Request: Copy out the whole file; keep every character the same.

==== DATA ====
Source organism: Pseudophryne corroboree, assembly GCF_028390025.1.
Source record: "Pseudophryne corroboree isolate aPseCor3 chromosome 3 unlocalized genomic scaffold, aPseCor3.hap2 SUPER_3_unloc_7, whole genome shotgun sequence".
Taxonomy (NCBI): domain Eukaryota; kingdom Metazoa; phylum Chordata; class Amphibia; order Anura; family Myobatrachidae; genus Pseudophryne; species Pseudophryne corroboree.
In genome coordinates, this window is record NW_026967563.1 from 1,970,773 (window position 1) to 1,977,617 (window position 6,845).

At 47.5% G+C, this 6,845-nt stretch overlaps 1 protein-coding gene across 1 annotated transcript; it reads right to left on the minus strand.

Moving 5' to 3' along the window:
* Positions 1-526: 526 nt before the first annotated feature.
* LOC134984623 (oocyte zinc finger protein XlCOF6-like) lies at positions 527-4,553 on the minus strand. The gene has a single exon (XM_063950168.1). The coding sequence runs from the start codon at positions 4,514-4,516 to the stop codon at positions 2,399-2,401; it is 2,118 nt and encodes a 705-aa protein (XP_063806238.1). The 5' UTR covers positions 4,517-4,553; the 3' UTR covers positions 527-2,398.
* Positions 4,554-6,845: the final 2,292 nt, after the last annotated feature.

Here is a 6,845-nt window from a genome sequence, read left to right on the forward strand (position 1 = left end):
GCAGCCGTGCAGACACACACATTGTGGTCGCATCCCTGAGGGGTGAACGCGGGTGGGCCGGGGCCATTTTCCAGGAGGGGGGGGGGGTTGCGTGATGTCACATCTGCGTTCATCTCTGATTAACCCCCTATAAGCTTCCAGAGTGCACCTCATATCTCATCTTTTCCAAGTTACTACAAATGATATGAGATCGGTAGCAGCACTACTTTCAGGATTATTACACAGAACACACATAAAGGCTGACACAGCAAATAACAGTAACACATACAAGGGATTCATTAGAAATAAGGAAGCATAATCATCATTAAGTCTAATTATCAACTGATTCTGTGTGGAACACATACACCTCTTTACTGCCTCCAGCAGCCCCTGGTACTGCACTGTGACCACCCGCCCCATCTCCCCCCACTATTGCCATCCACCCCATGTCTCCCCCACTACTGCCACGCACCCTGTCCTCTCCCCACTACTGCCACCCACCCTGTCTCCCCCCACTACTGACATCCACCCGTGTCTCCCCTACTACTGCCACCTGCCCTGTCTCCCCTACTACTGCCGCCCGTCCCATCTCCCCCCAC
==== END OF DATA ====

Source organism: Pseudophryne corroboree, assembly GCF_028390025.1.
Source record: "Pseudophryne corroboree isolate aPseCor3 chromosome 3 unlocalized genomic scaffold, aPseCor3.hap2 SUPER_3_unloc_7, whole genome shotgun sequence".
Taxonomy (NCBI): domain Eukaryota; kingdom Metazoa; phylum Chordata; class Amphibia; order Anura; family Myobatrachidae; genus Pseudophryne; species Pseudophryne corroboree.
In genome coordinates, this window is record NW_026967563.1 from 1,970,773 (window position 1) to 1,977,617 (window position 6,845).

At 47.5% G+C, this 6,845-nt stretch overlaps 1 protein-coding gene across 1 annotated transcript; it reads right to left on the minus strand.

Moving 5' to 3' along the window:
* Positions 1-526: 526 nt before the first annotated feature.
* LOC134984623 (oocyte zinc finger protein XlCOF6-like) lies at positions 527-4,553 on the minus strand. The gene has a single exon (XM_063950168.1). The coding sequence runs from the start codon at positions 4,514-4,516 to the stop codon at positions 2,399-2,401; it is 2,118 nt and encodes a 705-aa protein (XP_063806238.1). The 5' UTR covers positions 4,517-4,553; the 3' UTR covers positions 527-2,398.
* Positions 4,554-6,845: the final 2,292 nt, after the last annotated feature.

Here is a 6,845-nt window from a genome sequence, read left to right on the forward strand (position 1 = left end):
GCAGCCGTGCAGACACACACATTGTGGTCGCATCCCTGAGGGGTGAACGCGGGTGGGCCGGGGCCATTTTCCAGGAGGGGGGGGGGGTTGCGTGATGTCACATCTGCGTTCATCTCTGATTAACCCCCTATAAGCTTCCAGAGTGCACCTCATATCTCATCTTTTCCAAGTTACTACAAATGATATGAGATCGGTAGCAGCACTACTTTCAGGATTATTACACAGAACACACATAAAGGCTGACACAGCAAATAACAGTAACACATACAAGGGATTCATTAGAAATAAGGAAGCATAATCATCATTAAGTCTAATTATCAACTGATTCTGTGTGGAACACATACACCTCTTTACTGCCTCCAGCAGCCCCTGGTACTGCACTGTGACCACCCGCCCCATCTCCCCCCACTATTGCCATCCACCCCATGTCTCCCCCACTACTGCCACGCACCCTGTCCTCTCCCCACTACTGCCACCCACCCTGTCTCCCCCCACTACTGACATCCACCCGTGTCTCCCCTACTACTGCCACCTGCCCTGTCTCCCCTACTACTGCCGCCCGTCCCATCTCCCCCCAC